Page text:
Waiting for God’s Will: Falsehood of Open-Ended Gradualism in Saudi Reform

By Ohoud al-Lami

What is the problem with gradual reform promised by the government?

Part of the response to reform demands in Saudi Arabia is that the state is seeking reform and giving promises in that regard. But the problem of government-sponsored reform is that it is often the result of outside pressure, which means it is usually slow and nominal. This is not new and we have many examples to make that case. Slight political reform that came after 9/11 was forced thanks to US intervention. Reform of the judiciary was a prerequisite for joining the World Trade Organization (WTO). Even the regulations to protect intellectual property in publishing and computer software only came after Saudi Arabia scored dismal results in that area and the government needed to polish its image in order to join WTO. This also includes improvements in women status that came as a result of the pressure to join the Inter-Parliamentary Union (IPU) which requires women membership in parliament.

People who defend the government approach to reform are unable to recognize the government failure to deliver on its promises. That’s why they wave the banner of “gradual reform” based on statements by officials. They cite, for example, the words of King Abdullah after he was presented with the petition reform of 2003 that called for a constitutional monarchy: “With God help, the state continues its march to considered gradual reform, and will not allow anyone to block the path of reform, neither under the pretext of stagnation nor leading the country to jump into the unknown and engage in crazy adventures,” the king said.

Gradualism here is a moot point, because it leads to uncertainty. The timeframe can be until God is willing. The state does not set a clear timetable, and there is no one to monitor the progress of reform. It is up to the whims of officials and their personal desires and the absence of conflicts with the interests of some elites, and it is also affected by changes and conditions inside and outside the country.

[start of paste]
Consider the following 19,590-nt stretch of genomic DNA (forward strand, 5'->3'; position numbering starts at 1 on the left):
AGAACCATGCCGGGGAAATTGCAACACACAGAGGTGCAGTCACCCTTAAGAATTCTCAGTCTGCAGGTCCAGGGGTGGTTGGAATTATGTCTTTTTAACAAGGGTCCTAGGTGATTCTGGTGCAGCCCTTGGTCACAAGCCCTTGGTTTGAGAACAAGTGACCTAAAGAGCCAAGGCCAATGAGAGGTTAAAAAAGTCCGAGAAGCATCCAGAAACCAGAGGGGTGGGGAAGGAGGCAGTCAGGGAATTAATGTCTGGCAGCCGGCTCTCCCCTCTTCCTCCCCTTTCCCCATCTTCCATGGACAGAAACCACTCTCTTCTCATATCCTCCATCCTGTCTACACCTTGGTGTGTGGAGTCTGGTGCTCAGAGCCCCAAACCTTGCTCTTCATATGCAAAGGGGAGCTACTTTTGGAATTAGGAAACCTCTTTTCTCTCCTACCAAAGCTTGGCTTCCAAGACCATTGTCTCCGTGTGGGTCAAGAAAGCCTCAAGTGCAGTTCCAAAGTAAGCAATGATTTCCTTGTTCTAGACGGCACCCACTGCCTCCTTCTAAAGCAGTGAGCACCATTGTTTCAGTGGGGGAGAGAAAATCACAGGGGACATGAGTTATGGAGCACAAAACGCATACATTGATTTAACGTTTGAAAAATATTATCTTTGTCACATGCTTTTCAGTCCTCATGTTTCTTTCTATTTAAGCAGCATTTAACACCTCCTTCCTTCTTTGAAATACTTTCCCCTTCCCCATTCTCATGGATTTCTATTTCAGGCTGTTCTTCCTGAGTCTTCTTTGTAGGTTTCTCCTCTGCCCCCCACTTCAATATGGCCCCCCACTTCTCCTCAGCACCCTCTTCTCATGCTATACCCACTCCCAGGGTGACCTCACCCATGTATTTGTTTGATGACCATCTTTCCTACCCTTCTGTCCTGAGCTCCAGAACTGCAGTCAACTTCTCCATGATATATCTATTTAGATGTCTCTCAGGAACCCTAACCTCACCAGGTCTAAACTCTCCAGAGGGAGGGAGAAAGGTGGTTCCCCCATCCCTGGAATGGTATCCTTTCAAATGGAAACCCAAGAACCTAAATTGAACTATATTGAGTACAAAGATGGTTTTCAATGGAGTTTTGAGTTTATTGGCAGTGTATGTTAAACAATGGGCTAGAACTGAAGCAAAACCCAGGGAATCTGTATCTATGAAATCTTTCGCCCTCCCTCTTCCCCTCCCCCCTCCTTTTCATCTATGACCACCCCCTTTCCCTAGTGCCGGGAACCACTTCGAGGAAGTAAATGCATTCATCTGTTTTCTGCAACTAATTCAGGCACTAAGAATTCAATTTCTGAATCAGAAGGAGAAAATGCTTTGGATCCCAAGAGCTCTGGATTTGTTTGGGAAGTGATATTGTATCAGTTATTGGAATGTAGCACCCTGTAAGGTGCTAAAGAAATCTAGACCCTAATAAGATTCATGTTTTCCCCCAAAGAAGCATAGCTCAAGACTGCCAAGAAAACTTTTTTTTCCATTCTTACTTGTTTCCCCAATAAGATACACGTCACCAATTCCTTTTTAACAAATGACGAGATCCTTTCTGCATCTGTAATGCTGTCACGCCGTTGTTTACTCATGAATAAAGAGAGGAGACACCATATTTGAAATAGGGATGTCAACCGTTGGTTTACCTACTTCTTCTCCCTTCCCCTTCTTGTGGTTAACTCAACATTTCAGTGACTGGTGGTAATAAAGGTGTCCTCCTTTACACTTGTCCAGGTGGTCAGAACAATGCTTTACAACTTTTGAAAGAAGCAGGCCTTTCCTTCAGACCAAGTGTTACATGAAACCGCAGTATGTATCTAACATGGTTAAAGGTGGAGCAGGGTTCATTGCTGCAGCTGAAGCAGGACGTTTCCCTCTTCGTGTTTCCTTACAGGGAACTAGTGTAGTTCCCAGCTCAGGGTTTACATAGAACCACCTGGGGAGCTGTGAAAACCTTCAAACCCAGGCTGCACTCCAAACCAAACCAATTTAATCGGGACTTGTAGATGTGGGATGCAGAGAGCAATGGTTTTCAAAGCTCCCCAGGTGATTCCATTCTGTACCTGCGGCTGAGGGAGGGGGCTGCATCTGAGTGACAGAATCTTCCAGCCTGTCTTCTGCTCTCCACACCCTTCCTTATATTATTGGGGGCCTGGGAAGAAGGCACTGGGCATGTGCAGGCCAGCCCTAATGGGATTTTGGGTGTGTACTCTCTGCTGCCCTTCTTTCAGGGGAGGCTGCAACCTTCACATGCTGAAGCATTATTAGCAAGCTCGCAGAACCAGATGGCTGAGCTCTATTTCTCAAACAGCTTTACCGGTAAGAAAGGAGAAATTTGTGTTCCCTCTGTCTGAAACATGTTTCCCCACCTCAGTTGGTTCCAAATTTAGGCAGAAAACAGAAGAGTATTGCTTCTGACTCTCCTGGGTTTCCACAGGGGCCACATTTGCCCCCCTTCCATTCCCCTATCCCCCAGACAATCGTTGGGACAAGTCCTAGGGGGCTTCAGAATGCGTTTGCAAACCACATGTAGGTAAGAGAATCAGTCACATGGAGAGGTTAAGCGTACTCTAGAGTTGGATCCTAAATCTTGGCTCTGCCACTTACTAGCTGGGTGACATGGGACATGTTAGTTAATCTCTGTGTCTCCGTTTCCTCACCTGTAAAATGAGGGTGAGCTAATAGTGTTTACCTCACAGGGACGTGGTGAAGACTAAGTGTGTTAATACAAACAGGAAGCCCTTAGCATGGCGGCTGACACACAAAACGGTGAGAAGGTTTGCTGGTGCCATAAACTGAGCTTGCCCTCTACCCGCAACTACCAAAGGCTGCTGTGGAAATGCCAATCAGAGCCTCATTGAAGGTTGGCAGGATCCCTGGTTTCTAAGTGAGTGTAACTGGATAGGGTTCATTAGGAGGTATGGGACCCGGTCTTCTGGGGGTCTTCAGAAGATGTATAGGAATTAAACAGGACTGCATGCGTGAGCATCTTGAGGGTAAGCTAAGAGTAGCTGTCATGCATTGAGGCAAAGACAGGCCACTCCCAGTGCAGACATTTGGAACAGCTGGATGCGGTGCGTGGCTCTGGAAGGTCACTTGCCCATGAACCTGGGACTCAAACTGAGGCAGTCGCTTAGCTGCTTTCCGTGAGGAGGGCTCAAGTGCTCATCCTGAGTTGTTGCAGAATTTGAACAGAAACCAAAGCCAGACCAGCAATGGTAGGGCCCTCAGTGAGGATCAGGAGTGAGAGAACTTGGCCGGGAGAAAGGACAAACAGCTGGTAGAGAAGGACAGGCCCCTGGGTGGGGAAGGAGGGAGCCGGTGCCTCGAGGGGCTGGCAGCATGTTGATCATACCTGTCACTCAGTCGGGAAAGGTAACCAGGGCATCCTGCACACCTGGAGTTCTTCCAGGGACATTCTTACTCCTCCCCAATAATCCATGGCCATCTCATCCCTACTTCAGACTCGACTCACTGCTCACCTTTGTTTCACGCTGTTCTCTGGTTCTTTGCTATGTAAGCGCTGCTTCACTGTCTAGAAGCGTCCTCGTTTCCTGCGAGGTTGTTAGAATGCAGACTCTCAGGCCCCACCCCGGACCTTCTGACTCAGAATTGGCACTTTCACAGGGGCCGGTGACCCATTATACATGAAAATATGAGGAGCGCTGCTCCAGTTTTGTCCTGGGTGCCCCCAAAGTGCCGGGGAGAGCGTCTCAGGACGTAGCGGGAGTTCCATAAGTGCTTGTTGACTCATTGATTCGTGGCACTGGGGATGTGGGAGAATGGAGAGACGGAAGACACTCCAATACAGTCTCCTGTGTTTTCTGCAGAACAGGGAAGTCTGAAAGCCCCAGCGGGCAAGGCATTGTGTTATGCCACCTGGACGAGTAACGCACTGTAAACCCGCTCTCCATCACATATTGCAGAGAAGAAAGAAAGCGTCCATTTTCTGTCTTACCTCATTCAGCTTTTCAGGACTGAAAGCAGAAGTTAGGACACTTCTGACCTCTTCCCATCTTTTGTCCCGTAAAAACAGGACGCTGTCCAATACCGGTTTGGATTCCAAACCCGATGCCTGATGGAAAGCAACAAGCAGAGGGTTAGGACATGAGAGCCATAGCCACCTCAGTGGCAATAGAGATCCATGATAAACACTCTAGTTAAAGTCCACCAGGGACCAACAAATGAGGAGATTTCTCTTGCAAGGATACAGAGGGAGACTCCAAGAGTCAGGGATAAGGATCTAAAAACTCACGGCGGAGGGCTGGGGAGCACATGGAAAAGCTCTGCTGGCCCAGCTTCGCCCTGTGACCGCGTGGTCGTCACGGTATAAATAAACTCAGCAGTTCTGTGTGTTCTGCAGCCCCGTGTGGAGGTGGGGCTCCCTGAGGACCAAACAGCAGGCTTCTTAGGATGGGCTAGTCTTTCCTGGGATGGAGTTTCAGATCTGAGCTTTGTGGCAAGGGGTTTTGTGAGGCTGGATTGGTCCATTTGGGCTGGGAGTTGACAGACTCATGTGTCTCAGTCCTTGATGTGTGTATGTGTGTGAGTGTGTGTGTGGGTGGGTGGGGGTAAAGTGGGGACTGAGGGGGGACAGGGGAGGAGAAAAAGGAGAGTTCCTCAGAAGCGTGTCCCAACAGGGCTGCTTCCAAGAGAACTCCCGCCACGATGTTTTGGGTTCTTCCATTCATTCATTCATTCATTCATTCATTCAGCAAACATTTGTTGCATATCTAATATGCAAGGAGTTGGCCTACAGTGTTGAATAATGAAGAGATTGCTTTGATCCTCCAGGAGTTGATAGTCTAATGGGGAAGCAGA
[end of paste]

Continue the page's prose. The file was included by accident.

This state policy of giving promises to absorb popular anger without a timetable explains the harsh response to the activists who signed the petition of 2003 because they have set a timetable for the state to achieve their demands. Authorities do not usually accept deadlines or timetables.

The repeated gradual reform mantra may give the impression that these demands are new and that those activists who demand reform are a reckless bunch. However, followers of Saudi history would see a pattern. When Prince Faisal became prime minister in 1962 he announced a program of 10 points that included a basic law of governance, the formation of Shoura Council and a law for local government. Some of the ten points were implemented decades later, and some of them are yet to be implemented. Prince Faisal has only managed to implement one point which is ending slavery.

Many give credit to Faisal for that achievement, but the truth is Saudi Arabia was under constant pressure and criticism from the international community. That’s why, and inline with an international campaign launched by the United Nations after the Convention to Suppress the Slave Trade and Slavery was amended by a Protocol that entered into force in 1955, Saudi Arabia finally moved to end slavery. President John F. Kennedy sent a congratulations latter to Prince Faisal thanking him for taking that step and declaring a new era in Saudi-US relations. As a consequence to the decision to end slavery, the state gave a compensation worth $700 for each slave to be paid to owners. It is said that the state allocated SR15 million as compensations, and most of it was paid to princes who most probably abolished the ownership of their slaves in name only.

After reviewing Faisal’s promises as an example of government reform, let’s now return to the popular demands of reform to show that they did not appear out of the blue nor they are the result of rashness hoping to take advantage of the regional conditions. For example, Ahmed Adnan observed in the book “Al-Sajeen 32” some demands from the early 1960s that read like they have been written in a newspaper published today because the demands of the 1960s are the same demands of today. Aziz Diya wrote in al-Nadwa newspaper in 1962 demanding a conversation about the governance and judicial systems. Mohammed Saeed Tayeb wrote in 1963 to demand taking significant reform steps like holding elections. In the same year Hisham Ali Hafiz criticized appointing a member of the royal family as emir of Mecca, demanding the right of the people of Mecca to elect their emir.

Moving from newspaper articles to reform petitions, we would find that the first civil statement demanding reform was the “Civil Petition” of 1990, led by Sheikh Ahmed Salah Jamjoom, asking for regulating fatwa and the judiciary and reinstating municipal councils, protecting freedom of the press and women empowerment. After that in 1991 the demands continued with the “Petition of Demands” followed by the “Memorandum of Advice.” Despite differences between signatories of these petitions, there was a consensus on specific demands like independence of the judiciary and preserving public money.